There's no single major that will increase your chances of getting into medical school. Instead, admission is based on a variety of factors, most notably your grades and Medical College Admissions Test or MCAT score. You'll need to meet certain medical school prerequisites before you can enroll, but you can meet these requirements through a variety of majors.
The Piecemeal Approach
You can select any major you want if you're willing to take electives to meet medical school prerequisites. School requirements vary somewhat, but there's generally a strong emphasis on math and science. The Association of American Medical Colleges recommends one year each of biology, English and physics, and two years of chemistry, including organic chemistry.
Natural Science Majors
Natural science majors in biology, physics, chemistry and similar fields are natural fits for medical school and can help you meet most medical school prerequisites. Data compiled by the American Institute of Physics, AIP, from the Association of American Medical Colleges, indicates that, as a group, physics majors applying to medical school in 2012 did better than most other majors applying in the same year on the MCAT. Students with science majors in biomedical engineering, electrical engineering, and neuroscience also excelled on the test.
A math major can make the dizzying array of numbers you encounter as a doctor make better sense. If you plan to do clinical research rather than practice as a physician, or if you plan to do both, a degree in statistics may be particularly helpful. If you opt for a math degree, make sure you take natural science courses to fulfill your premedical requirements. Math majors were also among the best performers on the MCAT in the 2012 list provided by AIP.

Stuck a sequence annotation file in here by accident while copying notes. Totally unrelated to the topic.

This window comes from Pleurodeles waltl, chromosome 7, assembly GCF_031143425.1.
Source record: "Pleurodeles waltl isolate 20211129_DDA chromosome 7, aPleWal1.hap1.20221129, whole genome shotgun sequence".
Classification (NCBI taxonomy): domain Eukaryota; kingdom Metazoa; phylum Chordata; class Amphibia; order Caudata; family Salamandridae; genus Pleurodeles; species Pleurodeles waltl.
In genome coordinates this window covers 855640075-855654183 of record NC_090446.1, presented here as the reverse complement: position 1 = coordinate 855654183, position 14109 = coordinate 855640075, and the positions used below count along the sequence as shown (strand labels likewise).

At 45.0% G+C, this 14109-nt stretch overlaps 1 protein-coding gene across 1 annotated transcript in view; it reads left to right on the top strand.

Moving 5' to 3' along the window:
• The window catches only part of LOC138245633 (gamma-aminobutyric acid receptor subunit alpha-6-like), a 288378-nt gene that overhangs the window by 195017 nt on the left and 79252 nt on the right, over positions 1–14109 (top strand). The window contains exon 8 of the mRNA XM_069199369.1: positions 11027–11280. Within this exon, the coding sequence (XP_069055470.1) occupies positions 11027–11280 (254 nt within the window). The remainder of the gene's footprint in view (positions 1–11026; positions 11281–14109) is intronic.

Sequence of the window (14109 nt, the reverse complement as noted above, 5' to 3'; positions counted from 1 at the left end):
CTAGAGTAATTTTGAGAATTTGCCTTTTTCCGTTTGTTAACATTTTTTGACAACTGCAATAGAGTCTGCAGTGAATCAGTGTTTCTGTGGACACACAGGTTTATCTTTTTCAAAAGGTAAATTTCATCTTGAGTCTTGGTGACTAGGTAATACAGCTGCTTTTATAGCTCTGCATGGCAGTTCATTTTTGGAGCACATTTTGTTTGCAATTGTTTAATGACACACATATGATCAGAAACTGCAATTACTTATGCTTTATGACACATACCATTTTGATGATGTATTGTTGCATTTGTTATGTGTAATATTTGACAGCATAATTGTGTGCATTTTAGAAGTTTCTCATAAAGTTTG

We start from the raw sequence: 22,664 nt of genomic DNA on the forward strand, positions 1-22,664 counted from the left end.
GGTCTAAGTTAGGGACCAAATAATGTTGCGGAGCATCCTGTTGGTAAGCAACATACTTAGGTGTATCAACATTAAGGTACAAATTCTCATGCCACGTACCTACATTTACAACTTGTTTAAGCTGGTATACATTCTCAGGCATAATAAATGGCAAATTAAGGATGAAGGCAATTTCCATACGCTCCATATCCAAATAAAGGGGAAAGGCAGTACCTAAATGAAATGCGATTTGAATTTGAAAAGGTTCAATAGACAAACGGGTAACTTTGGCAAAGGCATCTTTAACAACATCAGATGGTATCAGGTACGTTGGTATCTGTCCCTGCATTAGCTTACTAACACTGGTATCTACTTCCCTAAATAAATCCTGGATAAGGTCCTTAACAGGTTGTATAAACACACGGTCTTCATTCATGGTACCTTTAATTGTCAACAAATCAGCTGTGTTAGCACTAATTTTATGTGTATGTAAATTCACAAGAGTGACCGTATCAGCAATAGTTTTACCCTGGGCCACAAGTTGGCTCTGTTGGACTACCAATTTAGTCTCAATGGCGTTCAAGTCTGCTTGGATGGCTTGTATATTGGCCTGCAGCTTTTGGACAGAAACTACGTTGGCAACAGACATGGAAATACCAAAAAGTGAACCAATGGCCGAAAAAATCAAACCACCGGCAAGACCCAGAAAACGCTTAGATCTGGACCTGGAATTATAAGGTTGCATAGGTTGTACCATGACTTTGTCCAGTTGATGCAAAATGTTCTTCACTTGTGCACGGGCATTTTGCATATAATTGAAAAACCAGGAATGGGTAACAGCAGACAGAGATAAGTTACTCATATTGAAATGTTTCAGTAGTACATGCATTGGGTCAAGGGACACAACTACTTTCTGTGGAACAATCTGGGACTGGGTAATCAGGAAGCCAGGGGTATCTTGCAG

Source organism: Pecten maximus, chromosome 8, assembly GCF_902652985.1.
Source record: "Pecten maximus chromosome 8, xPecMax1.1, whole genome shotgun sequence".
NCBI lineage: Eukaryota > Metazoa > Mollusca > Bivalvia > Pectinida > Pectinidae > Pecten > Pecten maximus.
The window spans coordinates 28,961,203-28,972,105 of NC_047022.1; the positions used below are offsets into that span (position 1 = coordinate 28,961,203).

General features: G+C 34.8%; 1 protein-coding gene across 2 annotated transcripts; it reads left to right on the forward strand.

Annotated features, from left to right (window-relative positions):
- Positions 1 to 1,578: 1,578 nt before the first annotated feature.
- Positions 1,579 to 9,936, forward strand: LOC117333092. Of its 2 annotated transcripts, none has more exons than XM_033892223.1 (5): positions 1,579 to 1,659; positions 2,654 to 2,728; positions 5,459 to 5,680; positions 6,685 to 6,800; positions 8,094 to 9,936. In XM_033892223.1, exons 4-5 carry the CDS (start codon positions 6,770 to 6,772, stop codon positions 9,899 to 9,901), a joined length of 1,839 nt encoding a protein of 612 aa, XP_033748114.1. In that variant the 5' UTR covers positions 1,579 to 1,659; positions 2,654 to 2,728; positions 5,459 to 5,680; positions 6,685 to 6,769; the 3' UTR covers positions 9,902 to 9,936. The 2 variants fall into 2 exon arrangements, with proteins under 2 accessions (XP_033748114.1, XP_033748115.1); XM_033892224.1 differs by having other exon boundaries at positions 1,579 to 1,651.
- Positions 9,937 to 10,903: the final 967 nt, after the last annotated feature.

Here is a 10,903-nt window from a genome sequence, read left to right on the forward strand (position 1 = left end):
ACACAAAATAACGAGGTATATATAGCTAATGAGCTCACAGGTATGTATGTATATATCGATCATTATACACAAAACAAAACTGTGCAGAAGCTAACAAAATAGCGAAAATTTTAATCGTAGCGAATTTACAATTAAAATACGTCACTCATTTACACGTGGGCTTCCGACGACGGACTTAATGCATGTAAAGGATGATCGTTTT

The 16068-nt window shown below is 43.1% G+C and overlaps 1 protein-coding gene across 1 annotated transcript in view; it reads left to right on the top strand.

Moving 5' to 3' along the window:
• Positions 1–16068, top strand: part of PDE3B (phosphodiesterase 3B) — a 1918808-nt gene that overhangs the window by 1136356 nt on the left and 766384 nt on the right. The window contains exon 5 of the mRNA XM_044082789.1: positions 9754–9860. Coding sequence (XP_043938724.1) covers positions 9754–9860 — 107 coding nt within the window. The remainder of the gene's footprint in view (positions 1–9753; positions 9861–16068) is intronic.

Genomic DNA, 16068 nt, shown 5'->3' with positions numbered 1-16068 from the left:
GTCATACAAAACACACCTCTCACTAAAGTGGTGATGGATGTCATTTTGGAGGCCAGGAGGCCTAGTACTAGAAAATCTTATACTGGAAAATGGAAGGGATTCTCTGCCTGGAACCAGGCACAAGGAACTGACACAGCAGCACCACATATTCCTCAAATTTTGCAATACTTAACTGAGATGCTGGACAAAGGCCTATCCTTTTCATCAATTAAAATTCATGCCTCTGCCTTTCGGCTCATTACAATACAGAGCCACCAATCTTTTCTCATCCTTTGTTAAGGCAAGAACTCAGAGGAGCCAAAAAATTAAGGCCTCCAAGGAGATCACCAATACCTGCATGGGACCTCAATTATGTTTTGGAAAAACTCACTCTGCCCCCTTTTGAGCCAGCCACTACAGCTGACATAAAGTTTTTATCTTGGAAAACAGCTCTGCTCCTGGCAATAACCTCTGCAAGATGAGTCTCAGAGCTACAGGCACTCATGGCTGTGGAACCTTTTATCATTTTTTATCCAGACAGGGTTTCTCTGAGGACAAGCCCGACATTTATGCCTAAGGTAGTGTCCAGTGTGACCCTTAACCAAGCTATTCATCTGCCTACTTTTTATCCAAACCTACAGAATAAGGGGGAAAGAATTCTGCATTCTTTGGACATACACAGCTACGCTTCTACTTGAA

Premed majors scored toward the lower end of the MCAT, in the data AIP compiled, compared to students majoring in math and natural sciences. However, a major in a health-oriented field can help you determine whether life as a doctor can hold your interest. Majors such as nutrition, nursing, physical therapy, and sports and exercise science can give you real-world skills as well as ample preparation for medical school.
Van Thompson is an attorney and writer. A former martial arts instructor, he holds bachelor's degrees in music and computer science from Westchester University, and a juris doctor from Georgia State University. He is the recipient of numerous writing awards, including a 2009 CALI Legal Writing Award.